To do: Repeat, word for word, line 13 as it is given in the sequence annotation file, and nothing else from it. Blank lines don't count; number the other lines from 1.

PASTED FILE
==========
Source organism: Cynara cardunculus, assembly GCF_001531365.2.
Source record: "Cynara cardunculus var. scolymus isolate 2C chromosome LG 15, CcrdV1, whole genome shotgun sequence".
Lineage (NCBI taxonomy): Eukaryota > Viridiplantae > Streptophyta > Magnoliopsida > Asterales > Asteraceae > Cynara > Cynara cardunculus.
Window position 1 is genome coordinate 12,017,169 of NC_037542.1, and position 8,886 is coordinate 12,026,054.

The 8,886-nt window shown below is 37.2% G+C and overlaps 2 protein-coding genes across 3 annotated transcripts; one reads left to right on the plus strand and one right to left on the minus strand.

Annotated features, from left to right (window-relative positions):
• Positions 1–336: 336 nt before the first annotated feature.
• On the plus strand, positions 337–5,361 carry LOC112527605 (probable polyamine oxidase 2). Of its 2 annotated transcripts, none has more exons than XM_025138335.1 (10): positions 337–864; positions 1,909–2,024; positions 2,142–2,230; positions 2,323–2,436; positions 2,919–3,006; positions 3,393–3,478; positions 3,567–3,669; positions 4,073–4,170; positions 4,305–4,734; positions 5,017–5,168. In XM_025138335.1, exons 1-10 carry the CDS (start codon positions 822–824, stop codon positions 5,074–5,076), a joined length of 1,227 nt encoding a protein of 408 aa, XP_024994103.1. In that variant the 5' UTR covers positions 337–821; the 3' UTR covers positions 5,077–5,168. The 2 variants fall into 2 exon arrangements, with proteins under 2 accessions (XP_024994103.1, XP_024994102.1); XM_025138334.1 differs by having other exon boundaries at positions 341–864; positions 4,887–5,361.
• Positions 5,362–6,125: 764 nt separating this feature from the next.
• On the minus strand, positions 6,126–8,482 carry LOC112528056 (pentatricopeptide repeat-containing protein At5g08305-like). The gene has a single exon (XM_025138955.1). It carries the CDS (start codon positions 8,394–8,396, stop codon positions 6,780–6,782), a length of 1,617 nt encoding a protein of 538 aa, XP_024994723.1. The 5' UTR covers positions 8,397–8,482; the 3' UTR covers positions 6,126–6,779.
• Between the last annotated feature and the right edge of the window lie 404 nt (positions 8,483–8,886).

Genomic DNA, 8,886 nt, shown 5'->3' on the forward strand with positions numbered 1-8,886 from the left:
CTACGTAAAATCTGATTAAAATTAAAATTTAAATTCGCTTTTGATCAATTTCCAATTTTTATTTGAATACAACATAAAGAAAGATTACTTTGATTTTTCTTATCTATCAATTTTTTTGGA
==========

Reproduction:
CTACGTAAAATCTGATTAAAATTAAAATTTAAATTCGCTTTTGATCAATTTCCAATTTTTATTTGAATACAACATAAAGAAAGATTACTTTGATTTTTCTTATCTATCAATTTTTTTGGA